A coal mine in Delta County announced Wednesday it is laying off 150 workers, over 40 percent of its workforce. The Bowie #2 mine layoffs follow the shutdown one year ago of another area mine, which laid off nearly 300 workers.
Colorado's 12 coal mines produced almost 29 million short tons of coal a year, according to 2012 figures from the Energy Information Administration [.pdf]. These latest layoffs are part of a downturn in coal's fortunes, which could continue to affect rural areas of the state that depend on coal for high-paying jobs.
"Coal production in Colorado hit its highest level in 2004, with coal production reaching about 40 million tons. It has fallen by about 40 percent since then," said Stuart Sanderson, president of the Colorado Mining Association.
The Bowie layoffs came as the company lost a contract for 250,000 tons of coal with the Tennessee Valley Authority, which found a cheaper source for that coal, a TVA official said.
In Delta County, which has many workers employed in three area mines, the layoffs have been "devastating across the board for the entire community," said Trish Thibodo, executive director of Delta County Economic Development.
"We've lost 60 percent of our mining jobs in just one year."
While losing 150 jobs may seem like a small number to those in urban areas, Thibodo compared it, from a per-capita perspective, to Denver losing 10,000 jobs overnight.
Coal mine jobs are also some of the highest paying in the county, with wages starting in the neighborhood of $70,000 a year, no college education necessary.
Her group, using grant money they received following the 2013 layoffs, is working to plan some economic alternatives for the county, to lessen the impact of future coal cuts.
"We have to look at multiple levels of diversification so we can make our economy more resilient," she said.
Four of Colorado's other coal mines are concentrated in the northern part of the state, in Rio Blanco, Moffat, and Jackson Counties, with a few others sprinkled in the state's southern reaches.
Coal's Fortunes Change With Natural Gas, Climate Concerns
Typically, about two-thirds of Colorado coal has been sent out of state, often eastward. That's because it has a lower sulfur content and is cleaner burning, and mixed with Eastern coal in power plants allowed them to burn more cleanly.
But many say coal's fortunes are changing, at least in the United States. One reason is a cheap, abundant supply of natural gas, which can replace coal in power plants.
A second is a growing concern about climate change, with many states and now the U.S. Environmental Protection Agency setting targets for reducing greenhouse gas emissions. Since coal-fired power plants produce a lot of these, utilities like Xcel in Colorado are even transitioning some of their coal power plants to ones that run on natural gas.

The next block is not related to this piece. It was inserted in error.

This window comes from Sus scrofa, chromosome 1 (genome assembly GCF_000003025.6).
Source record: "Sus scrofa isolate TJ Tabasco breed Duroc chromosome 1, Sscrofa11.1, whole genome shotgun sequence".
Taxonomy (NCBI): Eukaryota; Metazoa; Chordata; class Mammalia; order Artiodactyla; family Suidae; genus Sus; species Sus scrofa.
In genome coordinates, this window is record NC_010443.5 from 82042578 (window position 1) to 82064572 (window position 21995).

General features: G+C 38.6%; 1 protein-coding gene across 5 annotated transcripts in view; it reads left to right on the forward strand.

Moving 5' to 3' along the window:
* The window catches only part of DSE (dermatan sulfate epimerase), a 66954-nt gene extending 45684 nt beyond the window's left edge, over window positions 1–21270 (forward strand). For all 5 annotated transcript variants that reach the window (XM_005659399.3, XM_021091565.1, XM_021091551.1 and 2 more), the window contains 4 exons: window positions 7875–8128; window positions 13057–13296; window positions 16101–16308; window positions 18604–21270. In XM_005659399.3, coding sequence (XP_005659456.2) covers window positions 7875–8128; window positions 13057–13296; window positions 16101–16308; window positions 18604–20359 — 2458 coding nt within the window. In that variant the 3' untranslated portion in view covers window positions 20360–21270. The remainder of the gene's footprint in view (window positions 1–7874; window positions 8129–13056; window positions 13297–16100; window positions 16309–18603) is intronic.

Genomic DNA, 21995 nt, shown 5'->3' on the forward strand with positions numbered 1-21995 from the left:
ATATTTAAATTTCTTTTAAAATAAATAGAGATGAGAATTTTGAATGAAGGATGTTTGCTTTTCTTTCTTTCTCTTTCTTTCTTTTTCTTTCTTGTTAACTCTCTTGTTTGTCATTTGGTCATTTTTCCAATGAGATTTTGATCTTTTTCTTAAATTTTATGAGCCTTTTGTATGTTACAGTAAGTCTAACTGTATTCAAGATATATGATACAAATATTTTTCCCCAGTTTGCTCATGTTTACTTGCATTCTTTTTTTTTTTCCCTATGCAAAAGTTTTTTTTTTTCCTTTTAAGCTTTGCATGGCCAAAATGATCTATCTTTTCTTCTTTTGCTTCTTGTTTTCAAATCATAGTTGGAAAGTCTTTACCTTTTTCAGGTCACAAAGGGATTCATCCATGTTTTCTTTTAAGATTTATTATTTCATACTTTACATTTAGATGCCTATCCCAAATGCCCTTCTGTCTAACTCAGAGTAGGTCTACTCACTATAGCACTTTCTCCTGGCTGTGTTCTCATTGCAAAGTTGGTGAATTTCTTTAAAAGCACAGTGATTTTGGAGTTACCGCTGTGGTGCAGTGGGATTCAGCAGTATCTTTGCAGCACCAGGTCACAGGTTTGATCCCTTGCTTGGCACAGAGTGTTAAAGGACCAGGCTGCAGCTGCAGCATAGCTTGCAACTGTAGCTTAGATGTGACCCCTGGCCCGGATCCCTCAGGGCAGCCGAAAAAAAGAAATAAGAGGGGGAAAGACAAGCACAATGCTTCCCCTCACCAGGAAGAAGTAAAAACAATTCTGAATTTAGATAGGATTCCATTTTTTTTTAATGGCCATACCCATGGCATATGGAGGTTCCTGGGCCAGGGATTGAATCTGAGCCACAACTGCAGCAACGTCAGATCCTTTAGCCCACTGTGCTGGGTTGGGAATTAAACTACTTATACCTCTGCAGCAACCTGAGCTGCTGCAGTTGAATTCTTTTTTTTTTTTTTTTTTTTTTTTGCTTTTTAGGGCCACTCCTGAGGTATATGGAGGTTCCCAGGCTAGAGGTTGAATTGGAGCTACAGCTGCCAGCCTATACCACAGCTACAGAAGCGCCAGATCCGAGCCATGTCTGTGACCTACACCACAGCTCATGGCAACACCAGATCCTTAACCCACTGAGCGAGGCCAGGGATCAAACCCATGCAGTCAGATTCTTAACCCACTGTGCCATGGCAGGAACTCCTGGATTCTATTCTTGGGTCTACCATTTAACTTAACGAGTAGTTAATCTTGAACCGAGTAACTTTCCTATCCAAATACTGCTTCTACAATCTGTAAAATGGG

Due to the state's Clean Air Clean Jobs Act, which aims to convert coal power plants to cleaner energy sources, "about a third of Xcel Energy's coal generating capacity will either be shut down by 2017 or converted to natural gas," said the mining association's Sanderson, predicting that 4 million tons of coal production in Colorado will be affected by that switch.
Sanderson's group is a loud critic of the Colorado act's impacts as well as plans by the U.S. EPA to implement a Clean Power Plan -- comments are being accepted on that plan until Dec. 1, 2014.
One hope for coal mines, however, is to export their product overseas. While national coal production has dipped slightly in recent years, internationally, coal production reached record levels in 2013. For developing countries, the fuel is a cheap, efficient way to power growth.
Sanderson is cautiously optimistic about his industry's ability to take up the national slack in coal demand with international sales.
"I think that there is some real potential for selling coal outside of the United States. But I think the challenge that we are going to face is being able to develop those markets and sell sufficient quantity of our tonnage to offset these terrible cuts that we are going to see at home."
For the rural Colorado counties that depend on coal as an economic driver, the answer to this question could decide their future.